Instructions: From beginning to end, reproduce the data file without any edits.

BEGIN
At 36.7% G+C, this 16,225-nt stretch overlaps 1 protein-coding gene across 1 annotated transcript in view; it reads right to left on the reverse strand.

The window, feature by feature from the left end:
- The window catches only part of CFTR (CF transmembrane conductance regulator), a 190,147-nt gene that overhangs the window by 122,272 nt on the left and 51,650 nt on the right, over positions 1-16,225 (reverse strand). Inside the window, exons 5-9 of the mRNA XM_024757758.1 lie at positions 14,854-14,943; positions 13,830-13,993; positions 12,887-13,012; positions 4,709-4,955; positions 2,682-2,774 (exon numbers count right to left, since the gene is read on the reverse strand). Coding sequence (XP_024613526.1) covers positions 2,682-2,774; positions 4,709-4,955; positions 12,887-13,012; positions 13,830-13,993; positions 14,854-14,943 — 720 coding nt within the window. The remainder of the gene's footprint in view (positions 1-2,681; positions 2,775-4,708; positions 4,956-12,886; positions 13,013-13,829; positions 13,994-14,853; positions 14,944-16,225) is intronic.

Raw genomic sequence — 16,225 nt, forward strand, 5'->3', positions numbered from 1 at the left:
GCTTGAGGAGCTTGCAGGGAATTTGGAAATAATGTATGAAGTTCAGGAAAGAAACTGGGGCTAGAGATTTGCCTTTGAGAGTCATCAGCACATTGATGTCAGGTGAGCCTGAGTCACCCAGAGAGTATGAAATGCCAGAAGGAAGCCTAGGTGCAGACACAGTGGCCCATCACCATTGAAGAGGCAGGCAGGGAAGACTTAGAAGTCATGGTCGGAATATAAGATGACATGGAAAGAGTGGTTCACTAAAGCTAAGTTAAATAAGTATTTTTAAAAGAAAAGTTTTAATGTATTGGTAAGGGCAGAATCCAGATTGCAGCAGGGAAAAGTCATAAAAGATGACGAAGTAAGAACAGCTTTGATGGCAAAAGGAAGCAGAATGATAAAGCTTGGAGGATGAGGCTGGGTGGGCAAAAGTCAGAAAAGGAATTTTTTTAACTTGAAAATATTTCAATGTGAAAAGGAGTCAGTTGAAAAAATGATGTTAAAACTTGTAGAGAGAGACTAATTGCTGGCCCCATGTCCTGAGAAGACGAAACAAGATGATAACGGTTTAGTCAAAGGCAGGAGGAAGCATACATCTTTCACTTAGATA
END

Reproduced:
At 36.7% G+C, this 16,225-nt stretch overlaps 1 protein-coding gene across 1 annotated transcript in view; it reads right to left on the reverse strand.

The window, feature by feature from the left end:
- The window catches only part of CFTR (CF transmembrane conductance regulator), a 190,147-nt gene that overhangs the window by 122,272 nt on the left and 51,650 nt on the right, over positions 1-16,225 (reverse strand). Inside the window, exons 5-9 of the mRNA XM_024757758.1 lie at positions 14,854-14,943; positions 13,830-13,993; positions 12,887-13,012; positions 4,709-4,955; positions 2,682-2,774 (exon numbers count right to left, since the gene is read on the reverse strand). Coding sequence (XP_024613526.1) covers positions 2,682-2,774; positions 4,709-4,955; positions 12,887-13,012; positions 13,830-13,993; positions 14,854-14,943 — 720 coding nt within the window. The remainder of the gene's footprint in view (positions 1-2,681; positions 2,775-4,708; positions 4,956-12,886; positions 13,013-13,829; positions 13,994-14,853; positions 14,944-16,225) is intronic.

Raw genomic sequence — 16,225 nt, forward strand, 5'->3', positions numbered from 1 at the left:
GCTTGAGGAGCTTGCAGGGAATTTGGAAATAATGTATGAAGTTCAGGAAAGAAACTGGGGCTAGAGATTTGCCTTTGAGAGTCATCAGCACATTGATGTCAGGTGAGCCTGAGTCACCCAGAGAGTATGAAATGCCAGAAGGAAGCCTAGGTGCAGACACAGTGGCCCATCACCATTGAAGAGGCAGGCAGGGAAGACTTAGAAGTCATGGTCGGAATATAAGATGACATGGAAAGAGTGGTTCACTAAAGCTAAGTTAAATAAGTATTTTTAAAAGAAAAGTTTTAATGTATTGGTAAGGGCAGAATCCAGATTGCAGCAGGGAAAAGTCATAAAAGATGACGAAGTAAGAACAGCTTTGATGGCAAAAGGAAGCAGAATGATAAAGCTTGGAGGATGAGGCTGGGTGGGCAAAAGTCAGAAAAGGAATTTTTTTAACTTGAAAATATTTCAATGTGAAAAGGAGTCAGTTGAAAAAATGATGTTAAAACTTGTAGAGAGAGACTAATTGCTGGCCCCATGTCCTGAGAAGACGAAACAAGATGATAACGGTTTAGTCAAAGGCAGGAGGAAGCATACATCTTTCACTTAGATA